Former Connecticut Resident Admits Operating Investment Scheme
Deirdre M. Daly, United States Attorney for the District of Connecticut, announced that JOSEPH T. MORRIS, 52, of Fort Lauderdale, Fla., formerly of Connecticut, pleaded guilty today in Bridgeport federal court to operating an investment scheme that defrauded individuals out of approximately $175,000.
According to court documents and statements made in court, MORRIS and two other individuals formed a company in October 2011 to develop business opportunities in Iraq. The company’s initial focus was on establishing a pizza restaurant at the U.S. Consulate compound in Erbil, Iraq, and establishing a business to distribute and install specialty window film on vehicles and at hotels, residences, and government buildings, which would protect windows and windshields from blast and breakage, and provide heat retention, ultra-violet shielding, and privacy. MORRIS was the company’s in-country manager in Iraq.
In pleading guilty, MORRIS admitted that he made numerous fraudulent representations to his co-founders regarding the restaurant and the window film business, knowing that the representations would be communicated to potential investors to induce them to invest in the company. Through the use of fraudulent emails and photographs, MORRIS falsely represented that a lease had been signed to establish a pizzeria on the U.S. consulate compound in Erbil, that renovations were underway, and that progress was being made toward completing renovations and opening the restaurant. MORRIS also falsely represented that the company had an exclusive arrangement with a specialty window film manufacturer to distribute and install the window film in all of Iraq. Based on these misrepresentations, MORRIS caused approximately a dozen investors, most of whom were U.S. military veterans, to invest approximately $175,000 in the company. Instead of using the money from investors to pay for legitimate business expenses, MORRIS diverted large sums of money for his own personal use.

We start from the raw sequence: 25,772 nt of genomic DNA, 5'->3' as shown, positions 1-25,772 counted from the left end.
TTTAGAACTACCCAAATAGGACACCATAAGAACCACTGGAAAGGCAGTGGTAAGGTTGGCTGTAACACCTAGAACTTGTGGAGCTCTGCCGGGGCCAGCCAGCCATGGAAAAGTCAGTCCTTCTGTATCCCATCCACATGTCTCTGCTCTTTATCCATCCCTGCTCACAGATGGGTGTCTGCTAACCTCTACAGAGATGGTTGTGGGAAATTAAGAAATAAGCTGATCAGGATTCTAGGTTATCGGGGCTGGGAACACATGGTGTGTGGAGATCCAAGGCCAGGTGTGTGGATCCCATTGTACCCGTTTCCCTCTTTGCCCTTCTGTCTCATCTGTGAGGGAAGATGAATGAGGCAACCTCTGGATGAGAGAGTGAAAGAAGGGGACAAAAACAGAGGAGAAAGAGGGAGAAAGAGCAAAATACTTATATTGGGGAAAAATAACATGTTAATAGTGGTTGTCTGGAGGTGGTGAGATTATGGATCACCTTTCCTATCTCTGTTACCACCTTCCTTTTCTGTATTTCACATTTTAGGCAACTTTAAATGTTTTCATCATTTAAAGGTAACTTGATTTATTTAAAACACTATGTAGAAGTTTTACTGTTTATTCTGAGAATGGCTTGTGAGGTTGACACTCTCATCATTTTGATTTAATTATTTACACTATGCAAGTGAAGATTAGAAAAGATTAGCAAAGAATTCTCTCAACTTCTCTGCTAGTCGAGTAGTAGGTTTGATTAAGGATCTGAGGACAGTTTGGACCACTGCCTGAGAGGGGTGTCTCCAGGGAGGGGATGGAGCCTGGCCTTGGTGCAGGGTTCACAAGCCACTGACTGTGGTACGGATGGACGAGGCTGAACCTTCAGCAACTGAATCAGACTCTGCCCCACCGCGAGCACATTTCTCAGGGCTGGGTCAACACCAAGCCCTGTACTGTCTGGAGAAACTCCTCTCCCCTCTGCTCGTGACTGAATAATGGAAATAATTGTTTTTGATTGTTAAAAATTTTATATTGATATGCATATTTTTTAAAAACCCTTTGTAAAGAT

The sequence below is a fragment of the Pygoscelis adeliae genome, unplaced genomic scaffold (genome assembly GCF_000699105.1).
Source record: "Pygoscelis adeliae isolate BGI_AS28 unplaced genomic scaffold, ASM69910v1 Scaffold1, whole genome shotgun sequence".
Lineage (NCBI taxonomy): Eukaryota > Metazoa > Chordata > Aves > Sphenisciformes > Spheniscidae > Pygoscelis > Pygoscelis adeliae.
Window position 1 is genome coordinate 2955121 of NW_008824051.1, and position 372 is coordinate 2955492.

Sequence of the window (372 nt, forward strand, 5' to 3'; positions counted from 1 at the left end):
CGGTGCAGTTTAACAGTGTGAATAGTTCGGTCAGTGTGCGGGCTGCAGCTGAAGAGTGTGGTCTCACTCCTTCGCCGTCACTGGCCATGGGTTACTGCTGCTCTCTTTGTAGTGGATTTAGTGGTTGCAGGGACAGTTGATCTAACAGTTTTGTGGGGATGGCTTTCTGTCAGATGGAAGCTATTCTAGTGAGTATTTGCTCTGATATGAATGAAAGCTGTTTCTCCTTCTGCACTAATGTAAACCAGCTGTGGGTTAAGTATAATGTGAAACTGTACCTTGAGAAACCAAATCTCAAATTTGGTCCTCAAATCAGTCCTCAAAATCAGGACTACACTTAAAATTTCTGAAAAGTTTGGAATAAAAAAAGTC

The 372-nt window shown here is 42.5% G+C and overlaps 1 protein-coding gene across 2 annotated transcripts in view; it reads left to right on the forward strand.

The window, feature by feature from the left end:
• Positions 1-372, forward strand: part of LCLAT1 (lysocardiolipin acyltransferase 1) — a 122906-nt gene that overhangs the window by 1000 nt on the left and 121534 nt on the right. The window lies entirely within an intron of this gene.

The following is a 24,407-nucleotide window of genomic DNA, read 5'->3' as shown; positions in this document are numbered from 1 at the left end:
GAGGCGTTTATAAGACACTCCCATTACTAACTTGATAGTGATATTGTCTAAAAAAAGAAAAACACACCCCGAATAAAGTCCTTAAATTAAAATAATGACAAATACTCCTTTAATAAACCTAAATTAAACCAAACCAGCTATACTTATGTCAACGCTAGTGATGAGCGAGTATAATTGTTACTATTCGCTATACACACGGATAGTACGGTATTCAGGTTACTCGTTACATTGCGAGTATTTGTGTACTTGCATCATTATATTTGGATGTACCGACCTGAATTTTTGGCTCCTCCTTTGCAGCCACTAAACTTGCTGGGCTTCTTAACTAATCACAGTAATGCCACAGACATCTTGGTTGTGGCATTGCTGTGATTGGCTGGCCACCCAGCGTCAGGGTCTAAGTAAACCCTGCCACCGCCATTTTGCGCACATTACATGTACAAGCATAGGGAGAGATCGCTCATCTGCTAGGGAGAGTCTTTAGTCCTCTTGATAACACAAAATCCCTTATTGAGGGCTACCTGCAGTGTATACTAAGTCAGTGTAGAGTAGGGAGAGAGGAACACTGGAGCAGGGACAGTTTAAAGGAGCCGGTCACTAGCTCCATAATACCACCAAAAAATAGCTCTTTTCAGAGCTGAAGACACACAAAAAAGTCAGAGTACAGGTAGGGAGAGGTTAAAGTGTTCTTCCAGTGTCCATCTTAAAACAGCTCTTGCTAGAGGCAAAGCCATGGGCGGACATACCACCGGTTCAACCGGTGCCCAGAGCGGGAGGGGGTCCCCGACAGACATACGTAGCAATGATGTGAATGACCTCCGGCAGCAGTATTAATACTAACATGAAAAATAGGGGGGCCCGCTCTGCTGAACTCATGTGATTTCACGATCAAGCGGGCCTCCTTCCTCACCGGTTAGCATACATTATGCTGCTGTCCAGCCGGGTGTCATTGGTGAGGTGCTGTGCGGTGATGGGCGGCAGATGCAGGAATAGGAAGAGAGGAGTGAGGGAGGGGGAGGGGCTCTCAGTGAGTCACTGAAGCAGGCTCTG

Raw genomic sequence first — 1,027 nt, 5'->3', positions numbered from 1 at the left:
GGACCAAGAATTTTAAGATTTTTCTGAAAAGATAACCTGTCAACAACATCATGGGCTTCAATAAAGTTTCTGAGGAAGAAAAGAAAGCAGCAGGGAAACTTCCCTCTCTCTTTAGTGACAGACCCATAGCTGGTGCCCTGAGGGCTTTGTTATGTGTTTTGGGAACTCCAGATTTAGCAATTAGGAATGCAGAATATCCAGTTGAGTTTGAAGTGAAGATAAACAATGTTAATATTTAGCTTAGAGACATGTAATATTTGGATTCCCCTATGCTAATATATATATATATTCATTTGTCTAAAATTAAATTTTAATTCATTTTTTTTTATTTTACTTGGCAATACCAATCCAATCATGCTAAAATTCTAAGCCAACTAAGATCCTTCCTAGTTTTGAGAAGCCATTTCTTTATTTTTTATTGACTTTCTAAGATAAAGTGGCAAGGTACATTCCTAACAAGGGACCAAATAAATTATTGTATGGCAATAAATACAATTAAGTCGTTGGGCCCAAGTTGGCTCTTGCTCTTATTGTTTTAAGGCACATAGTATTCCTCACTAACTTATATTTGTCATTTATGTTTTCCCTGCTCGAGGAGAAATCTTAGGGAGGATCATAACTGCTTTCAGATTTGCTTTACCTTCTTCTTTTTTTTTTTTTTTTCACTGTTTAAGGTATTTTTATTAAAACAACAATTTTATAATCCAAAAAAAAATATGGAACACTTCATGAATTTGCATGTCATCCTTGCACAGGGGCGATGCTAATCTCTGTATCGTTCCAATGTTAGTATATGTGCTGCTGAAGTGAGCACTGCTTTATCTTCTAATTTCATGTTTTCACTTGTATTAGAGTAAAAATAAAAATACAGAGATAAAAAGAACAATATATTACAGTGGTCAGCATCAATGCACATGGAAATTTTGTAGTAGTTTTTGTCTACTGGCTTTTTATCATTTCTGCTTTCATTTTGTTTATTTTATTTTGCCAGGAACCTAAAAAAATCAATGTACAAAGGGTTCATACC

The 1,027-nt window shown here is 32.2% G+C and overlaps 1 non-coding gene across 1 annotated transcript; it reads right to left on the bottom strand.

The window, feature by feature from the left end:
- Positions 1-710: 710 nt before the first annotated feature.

The scheme was revealed in late April to early May 2012 when one of the co-founders discovered that the company did not have a lease or agreement to open and operate a pizza restaurant at the U.S. consulate compound in Erbil and that the company did not have an exclusive arrangement with a window film manufacturer to distribute and install specialty window film in Iraq.
MORRIS pleaded guilty to one count of wire fraud, which carries a maximum term of imprisonment of 20 years. He is scheduled to be sentenced by U.S. District Judge Jeffrey A. Meyer on September 17, 2015.
This matter has been investigated by the U.S. Secret Service, the Wilton Police Department, and the Connecticut Financial Crimes Task Force, which includes federal, state and local law enforcement agencies. The case is being prosecuted by Assistant U.S. Attorney Neeraj N. Patel.